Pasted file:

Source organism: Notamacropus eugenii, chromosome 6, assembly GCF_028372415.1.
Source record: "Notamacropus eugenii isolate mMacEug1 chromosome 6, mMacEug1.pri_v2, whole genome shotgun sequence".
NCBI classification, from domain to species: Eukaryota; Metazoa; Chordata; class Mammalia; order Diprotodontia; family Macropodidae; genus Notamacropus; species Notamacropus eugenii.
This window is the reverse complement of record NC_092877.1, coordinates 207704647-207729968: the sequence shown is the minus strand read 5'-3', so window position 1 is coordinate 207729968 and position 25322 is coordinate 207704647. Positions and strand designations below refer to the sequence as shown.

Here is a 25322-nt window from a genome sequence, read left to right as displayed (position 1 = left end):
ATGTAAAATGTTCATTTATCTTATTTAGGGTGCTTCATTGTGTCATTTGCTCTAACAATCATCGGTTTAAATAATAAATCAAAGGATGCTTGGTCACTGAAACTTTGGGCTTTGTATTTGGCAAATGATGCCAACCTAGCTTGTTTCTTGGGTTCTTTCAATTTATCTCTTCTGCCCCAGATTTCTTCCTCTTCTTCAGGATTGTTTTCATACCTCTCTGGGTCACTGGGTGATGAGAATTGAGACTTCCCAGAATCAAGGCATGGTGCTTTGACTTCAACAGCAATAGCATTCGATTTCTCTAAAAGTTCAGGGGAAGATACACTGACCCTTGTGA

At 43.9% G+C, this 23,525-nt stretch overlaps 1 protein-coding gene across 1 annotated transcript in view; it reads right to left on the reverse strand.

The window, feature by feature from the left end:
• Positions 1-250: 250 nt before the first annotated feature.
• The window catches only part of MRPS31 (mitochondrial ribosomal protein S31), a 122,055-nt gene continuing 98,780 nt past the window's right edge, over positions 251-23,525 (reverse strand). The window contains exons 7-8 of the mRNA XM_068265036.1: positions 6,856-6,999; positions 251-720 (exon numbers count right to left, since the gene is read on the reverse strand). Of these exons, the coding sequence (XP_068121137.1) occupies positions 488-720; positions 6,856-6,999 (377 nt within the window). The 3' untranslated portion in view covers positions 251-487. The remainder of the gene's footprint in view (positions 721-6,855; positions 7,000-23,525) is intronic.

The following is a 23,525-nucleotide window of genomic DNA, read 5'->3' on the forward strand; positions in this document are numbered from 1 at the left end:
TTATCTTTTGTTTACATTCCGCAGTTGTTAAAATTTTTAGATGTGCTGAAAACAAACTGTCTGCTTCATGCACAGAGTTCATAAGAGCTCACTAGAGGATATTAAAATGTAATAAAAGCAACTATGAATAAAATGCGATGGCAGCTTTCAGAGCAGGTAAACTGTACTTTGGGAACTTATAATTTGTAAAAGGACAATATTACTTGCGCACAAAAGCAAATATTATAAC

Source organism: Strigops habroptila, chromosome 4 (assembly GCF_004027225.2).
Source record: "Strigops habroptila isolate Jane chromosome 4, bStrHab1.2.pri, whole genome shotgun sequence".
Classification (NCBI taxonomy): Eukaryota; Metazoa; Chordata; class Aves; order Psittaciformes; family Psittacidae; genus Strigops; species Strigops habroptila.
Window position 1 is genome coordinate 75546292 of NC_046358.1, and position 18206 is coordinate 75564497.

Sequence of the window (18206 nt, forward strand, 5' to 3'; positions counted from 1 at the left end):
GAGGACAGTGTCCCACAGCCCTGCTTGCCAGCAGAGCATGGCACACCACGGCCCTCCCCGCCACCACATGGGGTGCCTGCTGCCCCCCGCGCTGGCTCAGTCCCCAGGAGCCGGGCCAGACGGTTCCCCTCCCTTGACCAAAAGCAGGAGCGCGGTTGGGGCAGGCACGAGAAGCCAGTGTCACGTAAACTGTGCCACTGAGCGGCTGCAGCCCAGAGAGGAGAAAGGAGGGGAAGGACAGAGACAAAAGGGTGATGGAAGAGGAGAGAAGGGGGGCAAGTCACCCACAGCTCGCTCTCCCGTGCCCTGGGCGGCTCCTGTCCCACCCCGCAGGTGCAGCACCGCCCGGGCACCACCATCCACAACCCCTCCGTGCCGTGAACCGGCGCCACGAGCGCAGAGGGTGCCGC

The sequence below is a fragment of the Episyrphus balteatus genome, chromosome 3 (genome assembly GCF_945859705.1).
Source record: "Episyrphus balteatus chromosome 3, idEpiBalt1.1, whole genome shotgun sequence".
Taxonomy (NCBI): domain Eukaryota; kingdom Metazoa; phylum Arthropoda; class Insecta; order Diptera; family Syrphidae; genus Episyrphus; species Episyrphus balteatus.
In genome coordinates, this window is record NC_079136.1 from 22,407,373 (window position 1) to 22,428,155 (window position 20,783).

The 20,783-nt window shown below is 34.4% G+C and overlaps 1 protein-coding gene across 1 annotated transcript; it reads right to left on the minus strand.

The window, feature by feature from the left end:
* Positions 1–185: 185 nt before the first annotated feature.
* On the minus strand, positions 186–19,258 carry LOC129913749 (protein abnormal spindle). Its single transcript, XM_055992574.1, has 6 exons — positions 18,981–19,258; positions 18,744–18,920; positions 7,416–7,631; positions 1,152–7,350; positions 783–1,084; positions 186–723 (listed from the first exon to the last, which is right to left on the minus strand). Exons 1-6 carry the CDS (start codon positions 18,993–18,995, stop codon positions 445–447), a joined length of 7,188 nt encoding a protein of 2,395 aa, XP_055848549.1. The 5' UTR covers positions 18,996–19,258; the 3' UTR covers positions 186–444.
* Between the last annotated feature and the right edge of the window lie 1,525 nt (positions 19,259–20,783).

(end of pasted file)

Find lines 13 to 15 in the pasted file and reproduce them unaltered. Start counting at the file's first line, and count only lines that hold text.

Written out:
Source organism: Strigops habroptila, chromosome 4 (assembly GCF_004027225.2).
Source record: "Strigops habroptila isolate Jane chromosome 4, bStrHab1.2.pri, whole genome shotgun sequence".
Classification (NCBI taxonomy): Eukaryota; Metazoa; Chordata; class Aves; order Psittaciformes; family Psittacidae; genus Strigops; species Strigops habroptila.